Book

Electronic and Software Patents: Law and Practice, Fourth Edition, With 2018 Cumulative Supplement

This strategy guide helps practitioners draft, prosecute, and manage a portfolio of electronic and technology patents. It details claims drafting with the appropriate scope and preparing computer-related patent applications. Also included are practice “tips and traps."


Meet The Authors

Steven W. Lundberg
Editor-in-Chief
Stephen C. Durant
Editor-in-Chief
Ann M. McCrackin
Editor-in-Chief
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Description

Draft, prosecute, and manage a portfolio of electronic and technology patents.  

This strategy guide helps practitioners draft, prosecute, and manage a portfolio of electronic and technology patents. It details claims drafting with the appropriate scope and preparing computer-related patent applications. It also includes practice “tips and traps.”

Electronic and Software Patents: Law and Practice, Fourth Edition is a strategy guide that helps practitioners deal with today’s lightning-paced technological developments, changes in U.S. Patent and Trademark Office (USPTO) policy, and pivotal court rulings. In this step-by-step guide, experts provide perspectives and tactics, including guidance on tough decisions regarding patent protection, prior art, strategy, and drafting claims; lessons on preparing computer-related patent applications; insights on drafting with the appropriate scope; practice “tips and traps” for each step of the patent prosecution process; international drafting and prosecution strategies for Japan, the United States, and Europe, and where to file first; working with business method patents and design patents; in-house patent portfolio development; noninfringment and invalidity opinions; design-around techniques, and litigation of software patents.  

New in the Fourth Edition:

  • Expanded discussion of patent eligibility after Alice, including decisions by the Federal Circuit striking down business, financial, or entrepreneurial inventions as patent-ineligible
  • New discussion of claims interpretation in inter partes review and other post-grant proceedings for patent drafters following Cuozzo, in which the Supreme Court upheld the Patent Office’s regulation that the “broadest reasonable interpretation” standard applies to claims considered during inter partes review
  • Discussion of enhanced damages under the Patent Act after the Supreme Court’s decision in Halo Electronics
  • Detailed guidance on conducting successful interviews after the patent application is filed
  • Expanded discussion of patent infringement and recent case law
  • Analysis of the impact of the Defend Trade Secrets Act, which went into effect on May 11, 2016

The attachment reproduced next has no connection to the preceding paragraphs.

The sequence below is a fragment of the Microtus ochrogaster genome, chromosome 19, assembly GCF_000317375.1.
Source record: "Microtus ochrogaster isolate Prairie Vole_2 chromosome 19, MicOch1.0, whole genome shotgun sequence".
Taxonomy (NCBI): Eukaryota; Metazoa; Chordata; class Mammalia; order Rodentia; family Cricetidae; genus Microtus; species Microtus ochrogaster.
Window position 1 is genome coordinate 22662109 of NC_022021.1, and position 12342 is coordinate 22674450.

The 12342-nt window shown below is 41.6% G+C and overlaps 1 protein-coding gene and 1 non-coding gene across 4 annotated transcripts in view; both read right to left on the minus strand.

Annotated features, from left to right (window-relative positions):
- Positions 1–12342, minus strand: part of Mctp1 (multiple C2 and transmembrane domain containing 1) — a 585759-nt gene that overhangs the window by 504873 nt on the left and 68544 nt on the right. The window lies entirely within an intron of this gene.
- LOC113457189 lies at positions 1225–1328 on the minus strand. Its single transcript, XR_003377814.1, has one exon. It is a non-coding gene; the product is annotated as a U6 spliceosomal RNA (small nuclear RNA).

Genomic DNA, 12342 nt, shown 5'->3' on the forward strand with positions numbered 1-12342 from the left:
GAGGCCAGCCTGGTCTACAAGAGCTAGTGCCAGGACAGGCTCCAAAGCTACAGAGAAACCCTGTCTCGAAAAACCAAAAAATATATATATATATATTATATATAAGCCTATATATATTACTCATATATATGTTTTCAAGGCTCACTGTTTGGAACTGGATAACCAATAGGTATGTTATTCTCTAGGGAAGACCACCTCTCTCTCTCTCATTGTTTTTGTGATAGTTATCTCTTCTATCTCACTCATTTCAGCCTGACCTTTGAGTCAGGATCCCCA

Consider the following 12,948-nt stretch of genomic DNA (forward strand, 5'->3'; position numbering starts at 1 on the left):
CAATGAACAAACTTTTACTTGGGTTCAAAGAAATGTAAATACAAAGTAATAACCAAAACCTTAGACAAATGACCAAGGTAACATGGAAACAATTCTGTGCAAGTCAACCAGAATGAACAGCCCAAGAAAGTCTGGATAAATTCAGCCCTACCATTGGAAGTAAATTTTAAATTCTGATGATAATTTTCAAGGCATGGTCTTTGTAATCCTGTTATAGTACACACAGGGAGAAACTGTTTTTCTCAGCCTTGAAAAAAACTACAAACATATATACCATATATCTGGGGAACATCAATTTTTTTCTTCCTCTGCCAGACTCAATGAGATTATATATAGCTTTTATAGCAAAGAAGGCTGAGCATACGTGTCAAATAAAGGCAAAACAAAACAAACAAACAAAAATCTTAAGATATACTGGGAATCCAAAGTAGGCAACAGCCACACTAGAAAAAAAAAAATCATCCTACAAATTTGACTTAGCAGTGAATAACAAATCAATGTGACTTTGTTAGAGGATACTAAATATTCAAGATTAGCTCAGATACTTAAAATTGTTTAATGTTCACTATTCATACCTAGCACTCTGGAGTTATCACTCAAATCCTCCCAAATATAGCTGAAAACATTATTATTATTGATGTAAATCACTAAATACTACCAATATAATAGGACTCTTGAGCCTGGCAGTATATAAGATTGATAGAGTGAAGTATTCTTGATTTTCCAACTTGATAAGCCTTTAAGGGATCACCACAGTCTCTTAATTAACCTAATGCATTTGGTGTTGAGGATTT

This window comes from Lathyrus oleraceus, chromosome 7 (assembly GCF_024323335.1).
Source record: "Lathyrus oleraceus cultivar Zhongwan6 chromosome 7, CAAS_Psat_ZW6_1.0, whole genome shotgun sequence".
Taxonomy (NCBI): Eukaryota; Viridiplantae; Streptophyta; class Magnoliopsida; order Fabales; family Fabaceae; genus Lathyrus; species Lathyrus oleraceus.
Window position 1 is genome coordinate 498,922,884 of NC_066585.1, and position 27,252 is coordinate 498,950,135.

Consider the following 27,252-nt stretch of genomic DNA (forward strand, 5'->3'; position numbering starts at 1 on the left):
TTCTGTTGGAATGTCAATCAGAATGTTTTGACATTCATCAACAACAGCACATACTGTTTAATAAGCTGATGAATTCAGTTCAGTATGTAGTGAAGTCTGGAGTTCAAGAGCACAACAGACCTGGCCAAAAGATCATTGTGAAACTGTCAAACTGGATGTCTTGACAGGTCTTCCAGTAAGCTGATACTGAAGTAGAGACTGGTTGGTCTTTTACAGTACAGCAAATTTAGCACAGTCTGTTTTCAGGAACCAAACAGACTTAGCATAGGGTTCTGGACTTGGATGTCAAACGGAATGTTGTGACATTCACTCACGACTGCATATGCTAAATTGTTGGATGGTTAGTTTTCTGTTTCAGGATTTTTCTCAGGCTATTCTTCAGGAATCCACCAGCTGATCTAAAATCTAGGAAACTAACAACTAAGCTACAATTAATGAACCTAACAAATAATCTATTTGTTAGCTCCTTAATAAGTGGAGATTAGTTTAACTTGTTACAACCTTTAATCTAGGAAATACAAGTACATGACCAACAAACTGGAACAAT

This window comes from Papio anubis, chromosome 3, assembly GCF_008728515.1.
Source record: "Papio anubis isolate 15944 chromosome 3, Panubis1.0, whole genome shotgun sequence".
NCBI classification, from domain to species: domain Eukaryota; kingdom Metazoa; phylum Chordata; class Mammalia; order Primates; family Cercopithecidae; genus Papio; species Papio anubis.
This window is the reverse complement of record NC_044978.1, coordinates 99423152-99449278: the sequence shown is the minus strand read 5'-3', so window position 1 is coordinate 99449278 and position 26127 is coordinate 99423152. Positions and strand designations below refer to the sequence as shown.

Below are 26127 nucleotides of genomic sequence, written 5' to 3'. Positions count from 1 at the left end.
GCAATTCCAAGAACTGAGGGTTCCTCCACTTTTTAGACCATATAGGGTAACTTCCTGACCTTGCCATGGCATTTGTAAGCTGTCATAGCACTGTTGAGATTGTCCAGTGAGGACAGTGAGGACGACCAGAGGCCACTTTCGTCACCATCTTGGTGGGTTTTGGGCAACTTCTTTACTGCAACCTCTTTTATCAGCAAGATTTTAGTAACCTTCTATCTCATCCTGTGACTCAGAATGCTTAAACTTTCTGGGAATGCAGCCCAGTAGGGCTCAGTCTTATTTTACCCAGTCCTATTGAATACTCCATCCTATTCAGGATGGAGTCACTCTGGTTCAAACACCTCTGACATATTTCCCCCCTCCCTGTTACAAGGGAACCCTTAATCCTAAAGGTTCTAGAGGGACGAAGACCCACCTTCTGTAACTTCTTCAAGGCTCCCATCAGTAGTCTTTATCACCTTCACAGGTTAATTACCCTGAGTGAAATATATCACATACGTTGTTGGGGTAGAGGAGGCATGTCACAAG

• And more  

 

New in the 2018 Cumulative Supplement:

  • A new chapter on post-grant issues discusses how the PTAB affects prosecution and litigation of electronic and software patents and PTAB’s impact on patent enforcement

  • The Supreme Court’s ruling in WesternGeco LLC v. ION Geophysical Corp. on whether patent owners could recover for lost foreign profits

  • Following T.C. Heartland, the Federal Circuit in In re Cray Inc. adopted a three-part test to establish venue under 28 U.S.C. §1400 (b)

  • The Federal Circuit further refined the “broadest reasonable interpretation” standard in In re Power Integrations, Inc., reversing the PTAB’s determination that claims in the patents at issue were unpatentable for anticipation

  • A new section explores the difference in technological subject matter available for protection under patent law and trade secret law

  • In Ineos USA LLC v. Berry Plastics Corp., the Federal Circuit provided guidance on how claimed ranges should be treated based on how the range is described in the specification

  • The Federal Circuit in Berkheimer ruled on eligibility under §101 and the USPTO subsequently issued guidance in response to the decision

  • The Federal Circuit in Travel Sentry, Inc. v. Tropp reaffirmed and expanded the decision in Akamai

  • Discussion of new patentable subject matter cases following Bilski

 

Authors

Bloomberg BNA authors and editors are practicing professionals with insider perspectives and real-life experience. Learn more about this book’s authors and editors.


The AIPLA, founded in 1897, is a national bar association constituted primarily of lawyers in private and corporate practice, in government service, and in the academic community. It represents a wide and diverse spectrum of individuals, companies, and institutions involved directly or indirectly in the practice of patent, trademark, copyright, trade secret, and unfair competition law, as well as other fields of law affecting intellectual property. Its members represent both owners and users of intellectual property. For more information, visit www.aipla.org.

 

Steven W. Lundberg is a shareholder in Schwegman Lundberg & Woessner, P.A., Minneapolis, Minn.

 

Stephen C. Durant is a shareholder in Schwegman Lundberg & Woessner, P.A., San Jose, Calif.

 

Ann M. McCrackin is president of Black Hills IP and Of Counsel at Schwegman Lundberg & Woessner, P.A., Minneapolis, Minn.

 

Contents

View full tables of contents and read the book’s preface or introduction.